Google may be wearing out its welcome with the Federal Trade Commission. Antitrust lawyers and other experts say the agency seems to be developing an institutional dislike for the company after pursuing a series of actions against it. If that's the case, it couldn't come at a worse time for Google, which is facing an ongoing antitrust investigation into the workings of its search engine.
Government antitrust lawyers as a matter of course adopt an adversarial stance toward the companies they investigate. But not every target becomes a white whale. It happened to Microsoft when government attorneys reached a point where they felt they could not believe anything the company said. Several former FTC attorneys contacted by National Journal suggested that the pileup of probes into Google could be breeding ill will among current staffers.
The search giant agreed on Thursday to pay a $22.5 million fine for allegedly spoofing Apple’s mobile Safari browser into accepting tracking files or cookies. The FTC said the company's actions violated Google's 2011 consent decree, in which the search-engine company agreed to obtain explicit permission from users when rolling out new services.
Prior to that, Google’s practice of using the photo-mapping vehicles that collected images for its Street View product to collect personal data from open Wi-Fi networks led to an FTC investigation. Google was cleared of wrongdoing in that case, but in an October 2010 letter, David Vladeck, director of the FTC Bureau of Consumer Protection, wrote, “We ask that the company continue its dialogue with the FTC about how best to protect consumer privacy as it develops its products and services.”
Vladeck took a sharper tone on a call with reporters when the settlement was announced, saying, “We have Google under order for another 19 years, and I think this civil penalty order sends [a message] to Google that the FTC isn’t kidding around. If there are further violations, the FTC will insist on increasingly higher penalties.”
Bob Lande, a former FTC staff attorney and law professor and currently a director of the American Antitrust Institute, said that initially regulators might want to see a “smoking gun” in a consumer protection or competition allegation, but when multiple complaints pile up against a single company, their “credibility has to go down.”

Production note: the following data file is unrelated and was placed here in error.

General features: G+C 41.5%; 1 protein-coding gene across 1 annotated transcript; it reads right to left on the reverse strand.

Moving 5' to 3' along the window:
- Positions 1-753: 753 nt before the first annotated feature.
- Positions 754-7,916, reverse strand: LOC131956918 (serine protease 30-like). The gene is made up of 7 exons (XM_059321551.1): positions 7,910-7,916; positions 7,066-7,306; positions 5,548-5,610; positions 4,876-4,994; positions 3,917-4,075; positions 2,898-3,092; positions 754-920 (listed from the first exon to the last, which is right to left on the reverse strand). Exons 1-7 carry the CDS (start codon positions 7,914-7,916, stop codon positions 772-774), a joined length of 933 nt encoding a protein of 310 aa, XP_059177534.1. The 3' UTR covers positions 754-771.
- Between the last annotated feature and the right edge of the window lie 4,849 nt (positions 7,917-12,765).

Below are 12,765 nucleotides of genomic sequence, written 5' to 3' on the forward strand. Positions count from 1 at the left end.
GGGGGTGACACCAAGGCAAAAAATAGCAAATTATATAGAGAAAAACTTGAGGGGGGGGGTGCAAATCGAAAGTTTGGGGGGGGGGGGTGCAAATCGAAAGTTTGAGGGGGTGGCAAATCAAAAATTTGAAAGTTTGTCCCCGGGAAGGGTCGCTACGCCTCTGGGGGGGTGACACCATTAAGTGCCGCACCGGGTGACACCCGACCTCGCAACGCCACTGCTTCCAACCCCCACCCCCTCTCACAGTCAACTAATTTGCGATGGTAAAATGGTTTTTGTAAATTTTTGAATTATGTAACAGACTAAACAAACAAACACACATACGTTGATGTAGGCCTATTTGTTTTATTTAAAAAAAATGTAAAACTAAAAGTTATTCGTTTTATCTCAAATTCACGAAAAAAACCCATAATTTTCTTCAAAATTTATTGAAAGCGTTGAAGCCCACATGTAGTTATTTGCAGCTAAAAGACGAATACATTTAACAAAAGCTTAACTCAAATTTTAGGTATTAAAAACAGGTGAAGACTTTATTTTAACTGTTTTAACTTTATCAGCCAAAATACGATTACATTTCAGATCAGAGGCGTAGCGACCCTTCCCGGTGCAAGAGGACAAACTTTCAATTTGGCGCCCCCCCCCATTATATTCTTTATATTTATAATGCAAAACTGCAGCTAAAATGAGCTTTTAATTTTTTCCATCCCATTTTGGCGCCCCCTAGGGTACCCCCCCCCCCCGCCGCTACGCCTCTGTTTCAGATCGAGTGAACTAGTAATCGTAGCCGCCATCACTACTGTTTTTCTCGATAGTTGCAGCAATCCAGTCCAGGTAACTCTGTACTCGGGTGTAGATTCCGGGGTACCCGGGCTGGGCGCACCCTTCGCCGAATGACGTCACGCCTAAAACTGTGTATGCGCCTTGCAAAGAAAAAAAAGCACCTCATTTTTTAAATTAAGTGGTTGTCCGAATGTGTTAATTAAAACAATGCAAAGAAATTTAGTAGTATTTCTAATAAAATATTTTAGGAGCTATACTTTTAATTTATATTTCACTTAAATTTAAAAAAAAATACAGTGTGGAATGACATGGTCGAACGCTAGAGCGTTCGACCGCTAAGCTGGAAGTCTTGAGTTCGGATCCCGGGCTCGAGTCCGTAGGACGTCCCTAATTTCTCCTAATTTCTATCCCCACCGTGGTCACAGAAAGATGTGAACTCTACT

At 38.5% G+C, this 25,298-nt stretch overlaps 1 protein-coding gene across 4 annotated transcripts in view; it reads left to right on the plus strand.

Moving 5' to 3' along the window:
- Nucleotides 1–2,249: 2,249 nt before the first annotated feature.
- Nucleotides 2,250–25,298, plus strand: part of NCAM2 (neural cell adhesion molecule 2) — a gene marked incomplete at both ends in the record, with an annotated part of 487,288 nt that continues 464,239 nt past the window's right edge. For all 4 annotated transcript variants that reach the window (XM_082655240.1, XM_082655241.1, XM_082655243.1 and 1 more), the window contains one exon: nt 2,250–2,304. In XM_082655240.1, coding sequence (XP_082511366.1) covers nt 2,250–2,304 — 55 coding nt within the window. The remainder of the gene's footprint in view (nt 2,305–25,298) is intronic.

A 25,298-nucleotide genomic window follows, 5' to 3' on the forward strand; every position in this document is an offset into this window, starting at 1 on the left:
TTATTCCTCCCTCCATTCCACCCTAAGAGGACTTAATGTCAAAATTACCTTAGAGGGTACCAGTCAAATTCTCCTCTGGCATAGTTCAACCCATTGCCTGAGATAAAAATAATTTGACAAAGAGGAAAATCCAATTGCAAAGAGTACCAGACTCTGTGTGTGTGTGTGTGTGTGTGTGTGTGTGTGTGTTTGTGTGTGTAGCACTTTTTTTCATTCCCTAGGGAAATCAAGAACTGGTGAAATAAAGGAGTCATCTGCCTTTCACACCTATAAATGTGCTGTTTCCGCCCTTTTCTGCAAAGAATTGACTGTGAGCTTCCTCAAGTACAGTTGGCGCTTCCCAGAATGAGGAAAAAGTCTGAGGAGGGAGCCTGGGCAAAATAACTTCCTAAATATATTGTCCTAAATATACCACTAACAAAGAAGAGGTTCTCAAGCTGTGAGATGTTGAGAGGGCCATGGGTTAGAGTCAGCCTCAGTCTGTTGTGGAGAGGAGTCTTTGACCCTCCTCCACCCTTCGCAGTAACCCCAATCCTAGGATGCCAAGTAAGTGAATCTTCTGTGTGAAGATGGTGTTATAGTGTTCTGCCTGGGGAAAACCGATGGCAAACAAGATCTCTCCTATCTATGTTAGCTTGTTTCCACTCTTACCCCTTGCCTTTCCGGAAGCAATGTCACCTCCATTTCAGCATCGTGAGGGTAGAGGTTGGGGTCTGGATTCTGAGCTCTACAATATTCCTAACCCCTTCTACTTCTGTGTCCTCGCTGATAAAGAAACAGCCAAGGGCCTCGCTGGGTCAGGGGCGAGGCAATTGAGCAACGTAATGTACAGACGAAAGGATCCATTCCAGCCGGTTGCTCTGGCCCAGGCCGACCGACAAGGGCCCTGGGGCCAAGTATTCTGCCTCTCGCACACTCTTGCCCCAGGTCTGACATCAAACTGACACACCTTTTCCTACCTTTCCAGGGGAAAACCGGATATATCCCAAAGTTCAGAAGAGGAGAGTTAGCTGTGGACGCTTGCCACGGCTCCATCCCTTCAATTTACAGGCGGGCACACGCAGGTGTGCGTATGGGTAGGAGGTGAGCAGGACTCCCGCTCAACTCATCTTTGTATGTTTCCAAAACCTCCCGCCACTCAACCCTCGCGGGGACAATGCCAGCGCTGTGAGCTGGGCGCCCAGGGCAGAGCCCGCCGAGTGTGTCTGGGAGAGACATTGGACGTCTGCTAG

Other FTC lawyers who asked not to be quoted by name said much the same thing. While there isn’t a high level of contact between the different bureaus, one noted, in the offices of the commissioners, where the final decisions are made, a repeat violator will draw special attention. Another said that consent-decree violations earn special ire from commissioners and their staff, and can engender institutional animosity.
Republican FTC member J. Thomas Rosch came across as irate in his dissent to Thursday’s order, in which he argued that Google should have been required to admit wrongdoing as a condition of the settlement. Rosch wrote, “[T]his is not the first time the Commission has charged Google with engaging in deceptive conduct. This is Google’s second bite at the apple.”
Gary Reback, a Silicon Valley attorney who has been active in urging antitrust action against Google, said that if there is animosity building against the company, he wonders why it isn’t showing up in regulatory actions. “If they are burning bridges,” he said, “aren’t they getting away with it?”
The European Union is currently negotiating with Google to find remedies for many of the same practices that are said to form the basis of the FTC case. The E.U. has the power to seek significant monetary damages if a statement of objections is issued—up to 10 percent of annual revenues.
While the FTC typically seeks antitrust remediation in the form of revised business practices or divestitures, it recently changed its policy to make it easier to claw back illegally earned profits from antitrust violators, a practice known as “disgorgement.” In late July, the FTC announced it was withdrawing a 2003 policy statement that guided the FTC to seek disgorgement only in exceptional cases. Under the new policy, which one attorney said created a bit of a buzz in the antitrust bar because it was released with the Google case pending, the FTC does not “see a basis for creating a heightened standard for disgorgement in cases brought under federal antitrust statutes.”
Lande is skeptical that disgorgement could be applied to Google, because they are not alleged to have made profits at the expense of consumers. The complaints against Google are coming from travel, shopping, and entertainment search and commerce companies like Expedia, Yelp, and others, who say that Google is using its dominant position in Internet search to unfairly promote Google-owned content and punish rivals.
“I can’t imagine Google would ever be in that kind of situation,” of having to pay back profits to the FTC, Lande said. “That’s a tough hill to climb.” Instead, he believes, Google is likely more concerned about having the government exert some control or supervision of its search algorithms or order it to limit its participation in e-commerce.
Reback is skeptical of disgorgement applying to the Google case for a different reason—because of the price tag. It will only happen, he said, “if they is going to bring the Son-of-Microsoft case against Google. The number would be astronomical.”